The Instigator
fbdebate
Con (against)
Tied
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The Contender
bossyburrito
Pro (for)
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Facebook imposes

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Voting Style: Open Point System: 7 Point
Started: 5/3/2012 Category: Society
Updated: 5 years ago Status: Post Voting Period
Viewed: 981 times Debate No: 23368
Debate Rounds (3)
Comments (1)
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fbdebate

Con

Facebook imposes on you to reveal your true identity, are you aware of this?

Article 1 of their ‘TOS' explicitly states, "You will not provide any false personal information on Facebook, or create an account for anyone other than yourself without permission." A statement in ‘direct conflict' with remaining anonymous on the internet for guaranteed privacy.

Article 2 states, "You will keep your contact information accurate and up-to-date.". Almost sounds like a direct order doesn't it?

How do you feel about this?
bossyburrito

Pro

I accept. I assume the first round is for acceptance?
Debate Round No. 1
fbdebate

Con

The first round wasn't for acceptance i presume, that would have been a waste of debating space in my opinion. Then again, I'm a noob.

So the fact of the matter is here is that Facebook imposes on you to reveal your true identity.

Article 1 of their ‘TOS' explicitly states, "You will not provide any false personal information on Facebook, or create an account for anyone other than yourself without permission." A statement in ‘direct conflict' with remaining anonymous on the internet for guaranteed privacy.

Article 2 states, "You will keep your contact information accurate and up-to-date.". Almost sounds like a direct order doesn't it?

On top of all this, despite wanting you to directly link your profile to your actual identity, the organization main priority has become to 'promote privacy' in all ways possible to cover up the truth that there is a much larger privacy game at hand and that your information is being sold to make Facebook billions of US dollars.

The fact of the matter is that you have become a slave to FB because of its functionlity and the way it connects you to people you thought you lost. At the same time, Mr. Zuckerberg takes advantage of this and is making billions of you. Your entire history has gone online, you've lost your privacy and as more people continue joining, there will be a point of no return.
Are these points not wise to consider in their most basic sense? I think the fallacies that Facebook represents, in relation to the increasing privacy issues, presents a unique niche chance to create csomething like Facebook that aims at actual privacy and the promotion of publicity and not the other way around.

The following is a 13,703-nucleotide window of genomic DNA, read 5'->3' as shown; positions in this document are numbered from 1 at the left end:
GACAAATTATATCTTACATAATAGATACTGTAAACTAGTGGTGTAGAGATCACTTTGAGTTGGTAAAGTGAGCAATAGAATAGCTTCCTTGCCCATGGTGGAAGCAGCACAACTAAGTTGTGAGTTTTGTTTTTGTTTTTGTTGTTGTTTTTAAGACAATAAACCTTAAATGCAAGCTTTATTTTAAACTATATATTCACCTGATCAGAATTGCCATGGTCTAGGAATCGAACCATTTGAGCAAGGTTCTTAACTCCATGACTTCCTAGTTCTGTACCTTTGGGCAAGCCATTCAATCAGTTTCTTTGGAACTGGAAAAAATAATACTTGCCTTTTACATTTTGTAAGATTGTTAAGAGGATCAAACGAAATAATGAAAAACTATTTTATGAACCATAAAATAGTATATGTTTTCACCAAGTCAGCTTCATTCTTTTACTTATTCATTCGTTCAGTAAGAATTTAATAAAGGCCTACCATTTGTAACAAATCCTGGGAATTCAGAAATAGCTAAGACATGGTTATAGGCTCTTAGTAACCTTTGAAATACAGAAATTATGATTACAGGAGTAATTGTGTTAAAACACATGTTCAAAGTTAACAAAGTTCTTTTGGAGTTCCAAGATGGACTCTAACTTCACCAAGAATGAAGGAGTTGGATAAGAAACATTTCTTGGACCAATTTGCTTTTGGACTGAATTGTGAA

bossyburrito

Pro

Sorry about the first round.


Article 1 of their ‘TOS' explicitly states, "You will not provide any false personal information on Facebook, or create an account for anyone other than yourself without permission." A statement in ‘direct conflict' with remaining anonymous on the internet for guaranteed privacy.

See, the problem about this is that it doesn't matter if it isn't anonymous. The point of facebook is to be a social networking tool. This would not work if people had random usernames. You would lose the ability to be able to search directly for a friend that you haven't seen in years. This is the reason they do not want you to muck about with spamming accounts and accounts that try to impersonate someone.


Article 2 states, "You will keep your contact information accurate and up-to-date.". Almost sounds like a direct order doesn't it?

This quote doesn't state that you should put all your contact info up for everyone. It is meant to prevent calls to outdated numbers and inconveniences like that.



On top of all this, despite wanting you to directly link your profile to your actual identity, the organization main priority has become to 'promote privacy' in all ways possible to cover up the truth that there is a much larger privacy game at hand and that your information is being sold to make Facebook billions of US dollars.

Evidence?

Your entire history has gone online, you've lost your privacy and as more people continue joining, there will be a point of no return.

A) What history? My name and location? I do not see how this is a problem. There is more of a chance that something bad will come out of using a credit card at a store. In that instance, you are giving out information that can BE USED. In this case, even if your info is being sold, it would be sold to advertisers. Now, go to Facebook.com and look at the ads. There are ads before you enter your info. All your info does is let your friends find you, and it lets ads personalize for your area. Now go to your email before and after facebook. Do you see a difference? I don't. You want to know why? Spam filters.


Unless you put your phone number on your page, which common sense tells you not to (If I post my number on the bathroom wall and write "Jenny", then ill get a hell of a lot more calls than from facebook) , you are not affected in the slightest by this. I have yet to see evidence for any of your claims.

Debate Round No. 2
fbdebate

Con

fbdebate forfeited this round.
Debate Round No. 3
1 comment has been posted on this debate.
Posted by bossyburrito 5 years ago
bossyburrito
Font is Fangsong.
No votes have been placed for this debate.